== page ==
Widespread concern about artificial intelligence

New global poll for the World Economic Forum shows more agree than disagree that governments and companies’ use of AI should be more strictly controlled.

The author(s)
  • Chris Jackson Public Affairs, US
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Four in ten adults across the world are worried about the use of artificial intelligence, according to an Ipsos poll published by the World Economic Forum. Among the 20,107 adults from 27 countries surveyed on Ipsos’s Global Advisor online platform between April 19 and May 3, 41% agree that they are worried about the use of AI, while 27% disagree and 32% neither agree nor disagree.

Similarly, four in ten (40%) agree that the government’s use of AI should be restricted more strictly than it is now, while 24% disagree and 36% neither agree nor disagree. Support for more regulation of businesses is even more prevalent: nearly half of adults surveyed (48%) agree that the use of AI by companies should be regulated more strictly than it currently is, while just 20% disagree and 32% neither agree nor disagree.

However, only one in five globally (19%) agree that AI should be banned altogether while 48% disagree and 33% neither agree nor disagree.

Contrary to what some might expect, global attitudes toward AI hardly vary by age, income, education level and gender.

  • Adults under the age of 35 are only slightly less likely than those aged 35-49 and those 50 and older to agree with calls to further restrict the use of AI by government (38% vs. 41% and 41%, respectively) and for more regulation of its use by companies (46% vs. 50% and 50%, respectively).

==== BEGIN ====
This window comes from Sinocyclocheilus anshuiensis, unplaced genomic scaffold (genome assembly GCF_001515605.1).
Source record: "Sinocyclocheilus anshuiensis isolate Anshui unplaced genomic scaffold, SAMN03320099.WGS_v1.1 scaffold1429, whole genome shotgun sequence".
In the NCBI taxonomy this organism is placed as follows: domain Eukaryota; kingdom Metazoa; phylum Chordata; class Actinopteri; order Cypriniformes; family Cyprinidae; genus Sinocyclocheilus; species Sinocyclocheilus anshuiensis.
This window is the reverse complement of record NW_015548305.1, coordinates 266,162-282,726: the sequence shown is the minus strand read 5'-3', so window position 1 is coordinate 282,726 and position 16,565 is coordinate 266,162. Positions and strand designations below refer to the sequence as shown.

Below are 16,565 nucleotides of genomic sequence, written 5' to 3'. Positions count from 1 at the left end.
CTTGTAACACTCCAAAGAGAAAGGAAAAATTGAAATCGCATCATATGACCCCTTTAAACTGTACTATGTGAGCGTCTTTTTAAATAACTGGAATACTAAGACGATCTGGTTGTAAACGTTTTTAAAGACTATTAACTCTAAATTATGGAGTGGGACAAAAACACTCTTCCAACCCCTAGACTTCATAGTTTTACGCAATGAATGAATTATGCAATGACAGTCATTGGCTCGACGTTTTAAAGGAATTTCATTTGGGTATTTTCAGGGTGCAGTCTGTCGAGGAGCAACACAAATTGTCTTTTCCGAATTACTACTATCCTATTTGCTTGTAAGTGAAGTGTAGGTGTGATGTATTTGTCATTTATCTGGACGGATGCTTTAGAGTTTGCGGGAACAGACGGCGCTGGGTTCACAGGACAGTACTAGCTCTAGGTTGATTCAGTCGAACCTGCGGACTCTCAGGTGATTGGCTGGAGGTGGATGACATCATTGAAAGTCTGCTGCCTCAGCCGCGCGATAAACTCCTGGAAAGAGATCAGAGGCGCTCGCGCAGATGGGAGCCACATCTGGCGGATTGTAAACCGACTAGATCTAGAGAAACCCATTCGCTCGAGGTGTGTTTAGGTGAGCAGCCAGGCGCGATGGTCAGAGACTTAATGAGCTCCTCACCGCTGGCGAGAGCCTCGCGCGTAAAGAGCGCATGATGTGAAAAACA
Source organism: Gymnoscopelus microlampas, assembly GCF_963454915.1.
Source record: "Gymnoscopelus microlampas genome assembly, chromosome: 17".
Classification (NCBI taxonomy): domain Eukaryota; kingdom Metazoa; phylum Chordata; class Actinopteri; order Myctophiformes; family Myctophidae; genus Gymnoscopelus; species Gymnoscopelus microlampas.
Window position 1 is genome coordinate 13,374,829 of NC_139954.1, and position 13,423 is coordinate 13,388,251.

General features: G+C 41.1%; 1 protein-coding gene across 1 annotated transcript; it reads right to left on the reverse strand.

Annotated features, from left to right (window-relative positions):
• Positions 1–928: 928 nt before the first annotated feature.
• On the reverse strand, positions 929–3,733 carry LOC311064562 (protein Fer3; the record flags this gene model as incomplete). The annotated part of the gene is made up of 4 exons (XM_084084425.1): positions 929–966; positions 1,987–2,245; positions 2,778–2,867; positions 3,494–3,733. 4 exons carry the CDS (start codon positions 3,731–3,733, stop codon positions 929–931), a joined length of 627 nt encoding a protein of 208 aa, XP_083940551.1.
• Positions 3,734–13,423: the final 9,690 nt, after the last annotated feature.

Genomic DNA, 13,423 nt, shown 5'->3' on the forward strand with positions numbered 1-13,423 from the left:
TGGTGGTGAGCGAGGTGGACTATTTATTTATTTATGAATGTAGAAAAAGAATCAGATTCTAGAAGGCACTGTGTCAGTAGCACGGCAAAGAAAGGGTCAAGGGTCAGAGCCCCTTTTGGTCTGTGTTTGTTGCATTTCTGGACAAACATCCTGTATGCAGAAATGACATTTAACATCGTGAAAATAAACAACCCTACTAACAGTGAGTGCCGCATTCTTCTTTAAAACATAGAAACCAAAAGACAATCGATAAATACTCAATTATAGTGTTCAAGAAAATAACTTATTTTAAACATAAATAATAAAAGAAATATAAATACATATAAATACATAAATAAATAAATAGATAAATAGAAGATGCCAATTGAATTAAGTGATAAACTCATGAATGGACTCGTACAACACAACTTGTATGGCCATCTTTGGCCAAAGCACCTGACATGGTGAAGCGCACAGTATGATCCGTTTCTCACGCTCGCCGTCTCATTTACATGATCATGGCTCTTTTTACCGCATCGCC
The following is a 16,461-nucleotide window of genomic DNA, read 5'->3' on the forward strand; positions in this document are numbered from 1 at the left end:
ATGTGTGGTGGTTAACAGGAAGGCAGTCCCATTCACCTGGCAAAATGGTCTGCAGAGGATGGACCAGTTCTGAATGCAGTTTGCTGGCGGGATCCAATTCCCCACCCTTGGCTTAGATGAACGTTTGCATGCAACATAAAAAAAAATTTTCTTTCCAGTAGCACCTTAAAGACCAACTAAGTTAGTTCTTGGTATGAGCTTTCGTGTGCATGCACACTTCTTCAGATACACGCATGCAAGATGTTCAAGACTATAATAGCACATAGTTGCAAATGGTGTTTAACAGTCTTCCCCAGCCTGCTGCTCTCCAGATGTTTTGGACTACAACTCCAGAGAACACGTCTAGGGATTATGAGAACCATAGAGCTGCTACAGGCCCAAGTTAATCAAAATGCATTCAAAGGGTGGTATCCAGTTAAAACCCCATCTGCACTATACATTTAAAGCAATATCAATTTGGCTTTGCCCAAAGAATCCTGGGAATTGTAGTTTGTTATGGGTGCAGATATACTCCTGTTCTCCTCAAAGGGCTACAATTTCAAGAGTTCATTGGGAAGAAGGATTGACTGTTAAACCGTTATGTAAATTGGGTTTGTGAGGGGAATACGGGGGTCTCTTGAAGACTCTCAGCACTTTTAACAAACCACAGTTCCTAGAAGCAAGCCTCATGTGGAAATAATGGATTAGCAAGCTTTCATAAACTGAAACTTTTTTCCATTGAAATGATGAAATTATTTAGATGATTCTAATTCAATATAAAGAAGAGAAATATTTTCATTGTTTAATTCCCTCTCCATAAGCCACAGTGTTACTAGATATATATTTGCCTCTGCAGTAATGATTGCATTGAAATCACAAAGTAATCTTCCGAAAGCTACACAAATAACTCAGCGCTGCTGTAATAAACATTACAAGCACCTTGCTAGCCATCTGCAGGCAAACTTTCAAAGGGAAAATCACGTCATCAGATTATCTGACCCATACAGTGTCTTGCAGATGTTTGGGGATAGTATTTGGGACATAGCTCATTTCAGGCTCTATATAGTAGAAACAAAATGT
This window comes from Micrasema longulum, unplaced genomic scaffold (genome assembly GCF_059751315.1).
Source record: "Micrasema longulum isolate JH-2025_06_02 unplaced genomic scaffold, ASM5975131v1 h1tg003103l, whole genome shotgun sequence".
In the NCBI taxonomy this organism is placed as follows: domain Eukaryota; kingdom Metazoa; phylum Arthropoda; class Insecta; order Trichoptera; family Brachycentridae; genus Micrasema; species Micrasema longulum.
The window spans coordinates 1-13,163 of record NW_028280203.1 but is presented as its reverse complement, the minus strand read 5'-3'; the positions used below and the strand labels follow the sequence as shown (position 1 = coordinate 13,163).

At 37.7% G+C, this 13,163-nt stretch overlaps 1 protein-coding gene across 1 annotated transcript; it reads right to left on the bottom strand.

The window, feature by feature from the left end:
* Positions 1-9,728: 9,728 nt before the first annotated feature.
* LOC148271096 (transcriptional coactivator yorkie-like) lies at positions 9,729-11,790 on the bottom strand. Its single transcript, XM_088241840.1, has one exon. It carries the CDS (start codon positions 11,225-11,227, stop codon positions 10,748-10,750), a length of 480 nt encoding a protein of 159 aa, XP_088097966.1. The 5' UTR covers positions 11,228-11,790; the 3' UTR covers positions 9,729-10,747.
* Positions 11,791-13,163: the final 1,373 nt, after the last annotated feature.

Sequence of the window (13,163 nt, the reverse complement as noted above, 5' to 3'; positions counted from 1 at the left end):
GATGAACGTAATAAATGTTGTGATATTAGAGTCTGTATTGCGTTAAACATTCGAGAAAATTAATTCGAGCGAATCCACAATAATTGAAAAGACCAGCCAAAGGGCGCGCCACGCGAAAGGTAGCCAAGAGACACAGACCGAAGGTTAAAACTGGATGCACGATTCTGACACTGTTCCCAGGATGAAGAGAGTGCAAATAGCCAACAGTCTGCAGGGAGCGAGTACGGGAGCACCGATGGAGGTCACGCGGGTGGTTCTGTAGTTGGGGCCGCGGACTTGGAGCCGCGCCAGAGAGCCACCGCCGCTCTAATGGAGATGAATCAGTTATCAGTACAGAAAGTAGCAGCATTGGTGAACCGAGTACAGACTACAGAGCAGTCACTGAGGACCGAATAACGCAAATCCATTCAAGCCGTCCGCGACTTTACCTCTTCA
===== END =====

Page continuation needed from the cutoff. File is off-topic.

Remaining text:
• People with lower levels of education are just as likely to worry about the use of AI in general (42% vs. 41% of those with medium levels of education and, also, 41% of those with a higher levels of education), to favor restricting government use of AI more (41% vs. 40% and 39%, respectively), and to favor further regulating businesses’ use of AI (48% vs. 49% and 49%, respectively).
  • Women are somewhat more likely to be worried by AI than are men (44% vs. 39%), but they are barely more likely than men to support more restrictions on AI use by government (41% vs. 39%) and more regulation of AI use by companies (49% vs. 47%).

The findings were presented at the World Economic Forum’s 13th Annual Meeting of the New Champions in Dalian, People’s Republic of China.

The survey was conducted in 27 countries via Global Advisor, the online survey platform of Ipsos, between May 24 and June 7, 2019. Ipsos interviewed a total of 20,107 adults aged: 16-74 in Argentina, Australia, Belgium, Brazil, Chile, China (mainland), Colombia, France, Germany, Great Britain, Hungary, India, Italy, Japan, Malaysia, Mexico, Peru, Poland, Russia, Saudi Arabia, Spain, and Sweden; 18-74 in Canada, South Africa, Turkey, and the United States of America; and 19-74 in South Korea.
The sample consists of 1,000+ individuals in each of Australia, Brazil, Canada, China (mainland), France, Germany, Great Britain, Italy, Japan, Mexico, Saudi Arabia, Spain, and the USA, and of 500+ individuals in each of the other countries surveyed. The data is weighted so each country’s sample composition best reflects the demographic profile of its adult population according to the most recent census data, and to give each country an equal weight in the total “global” sample.
The author(s)
  • Chris Jackson Public Affairs, US